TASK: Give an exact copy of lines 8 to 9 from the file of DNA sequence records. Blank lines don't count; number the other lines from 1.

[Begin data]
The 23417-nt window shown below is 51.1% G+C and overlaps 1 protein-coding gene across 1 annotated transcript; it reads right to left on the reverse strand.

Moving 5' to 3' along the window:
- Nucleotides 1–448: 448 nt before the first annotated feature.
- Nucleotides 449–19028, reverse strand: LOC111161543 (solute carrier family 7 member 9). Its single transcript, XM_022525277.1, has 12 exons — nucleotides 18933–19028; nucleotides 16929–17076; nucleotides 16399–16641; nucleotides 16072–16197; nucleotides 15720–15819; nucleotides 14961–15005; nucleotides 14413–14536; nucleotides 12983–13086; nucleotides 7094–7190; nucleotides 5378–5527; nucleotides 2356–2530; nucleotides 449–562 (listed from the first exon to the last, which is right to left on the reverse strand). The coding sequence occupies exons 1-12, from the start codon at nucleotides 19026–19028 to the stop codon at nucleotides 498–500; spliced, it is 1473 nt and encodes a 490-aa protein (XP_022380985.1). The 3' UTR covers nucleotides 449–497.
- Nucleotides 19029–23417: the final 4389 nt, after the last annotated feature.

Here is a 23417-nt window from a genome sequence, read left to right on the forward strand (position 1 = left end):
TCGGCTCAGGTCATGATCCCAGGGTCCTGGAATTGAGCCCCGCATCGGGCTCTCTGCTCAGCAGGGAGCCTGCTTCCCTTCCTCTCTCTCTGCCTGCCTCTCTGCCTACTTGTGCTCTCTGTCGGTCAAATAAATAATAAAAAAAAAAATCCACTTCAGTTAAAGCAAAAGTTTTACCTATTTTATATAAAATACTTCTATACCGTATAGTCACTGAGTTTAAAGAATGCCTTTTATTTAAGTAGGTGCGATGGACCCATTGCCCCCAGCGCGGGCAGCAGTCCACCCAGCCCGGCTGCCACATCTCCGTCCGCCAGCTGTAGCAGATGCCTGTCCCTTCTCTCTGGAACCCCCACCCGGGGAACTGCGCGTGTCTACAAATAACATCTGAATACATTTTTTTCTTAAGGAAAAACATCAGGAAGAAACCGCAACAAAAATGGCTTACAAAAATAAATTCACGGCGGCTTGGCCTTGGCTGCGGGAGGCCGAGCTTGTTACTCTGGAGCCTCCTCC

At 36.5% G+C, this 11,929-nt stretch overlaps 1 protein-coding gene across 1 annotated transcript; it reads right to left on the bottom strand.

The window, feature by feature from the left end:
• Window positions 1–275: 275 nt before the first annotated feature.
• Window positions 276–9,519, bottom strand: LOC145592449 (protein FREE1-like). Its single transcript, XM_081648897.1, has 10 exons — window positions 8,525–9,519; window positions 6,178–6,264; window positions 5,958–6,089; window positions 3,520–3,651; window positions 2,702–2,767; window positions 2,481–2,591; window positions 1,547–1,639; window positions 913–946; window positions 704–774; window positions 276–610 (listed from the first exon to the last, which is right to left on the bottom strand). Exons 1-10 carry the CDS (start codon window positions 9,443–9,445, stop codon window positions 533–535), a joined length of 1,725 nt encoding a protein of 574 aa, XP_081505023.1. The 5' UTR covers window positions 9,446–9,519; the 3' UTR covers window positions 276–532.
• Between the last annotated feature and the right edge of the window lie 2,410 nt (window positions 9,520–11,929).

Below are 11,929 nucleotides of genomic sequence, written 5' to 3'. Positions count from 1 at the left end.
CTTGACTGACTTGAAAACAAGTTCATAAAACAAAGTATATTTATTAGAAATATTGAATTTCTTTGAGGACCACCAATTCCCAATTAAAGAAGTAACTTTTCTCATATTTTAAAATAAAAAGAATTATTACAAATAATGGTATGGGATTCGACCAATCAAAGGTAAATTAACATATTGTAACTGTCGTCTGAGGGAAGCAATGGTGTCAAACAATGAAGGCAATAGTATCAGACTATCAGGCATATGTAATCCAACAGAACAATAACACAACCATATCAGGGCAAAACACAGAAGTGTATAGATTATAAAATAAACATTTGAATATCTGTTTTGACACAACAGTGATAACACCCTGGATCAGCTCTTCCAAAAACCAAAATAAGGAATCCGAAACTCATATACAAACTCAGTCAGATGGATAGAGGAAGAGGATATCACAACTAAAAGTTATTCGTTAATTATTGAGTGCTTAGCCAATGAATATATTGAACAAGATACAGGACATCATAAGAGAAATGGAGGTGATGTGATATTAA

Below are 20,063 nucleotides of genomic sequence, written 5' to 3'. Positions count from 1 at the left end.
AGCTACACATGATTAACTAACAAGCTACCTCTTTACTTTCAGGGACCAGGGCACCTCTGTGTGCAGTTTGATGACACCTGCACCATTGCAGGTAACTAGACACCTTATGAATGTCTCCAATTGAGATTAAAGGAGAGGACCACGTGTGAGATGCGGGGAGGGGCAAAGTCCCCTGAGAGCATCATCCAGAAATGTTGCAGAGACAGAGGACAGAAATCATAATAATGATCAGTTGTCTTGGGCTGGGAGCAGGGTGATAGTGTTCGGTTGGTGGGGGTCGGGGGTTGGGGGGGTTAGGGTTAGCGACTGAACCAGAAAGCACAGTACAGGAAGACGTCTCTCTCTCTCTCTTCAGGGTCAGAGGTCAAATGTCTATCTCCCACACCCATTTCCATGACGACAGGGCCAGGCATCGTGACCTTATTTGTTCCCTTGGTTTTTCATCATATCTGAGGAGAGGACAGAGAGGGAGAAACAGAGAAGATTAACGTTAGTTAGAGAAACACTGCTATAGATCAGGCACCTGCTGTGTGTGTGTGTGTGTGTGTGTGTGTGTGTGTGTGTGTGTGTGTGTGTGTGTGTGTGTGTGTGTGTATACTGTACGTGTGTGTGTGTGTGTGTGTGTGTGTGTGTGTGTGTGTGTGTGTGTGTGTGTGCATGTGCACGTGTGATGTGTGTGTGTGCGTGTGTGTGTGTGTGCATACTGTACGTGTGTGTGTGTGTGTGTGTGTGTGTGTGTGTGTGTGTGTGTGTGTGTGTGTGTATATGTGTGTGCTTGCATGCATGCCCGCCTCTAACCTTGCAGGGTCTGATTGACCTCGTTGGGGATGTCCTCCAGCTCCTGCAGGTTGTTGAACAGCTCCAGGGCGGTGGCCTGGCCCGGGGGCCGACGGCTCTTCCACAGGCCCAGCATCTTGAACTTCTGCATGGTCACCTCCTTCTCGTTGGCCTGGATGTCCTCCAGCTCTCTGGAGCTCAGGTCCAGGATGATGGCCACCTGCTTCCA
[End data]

At 36.5% G+C, this 11,929-nt stretch overlaps 1 protein-coding gene across 1 annotated transcript; it reads right to left on the bottom strand.

The window, feature by feature from the left end: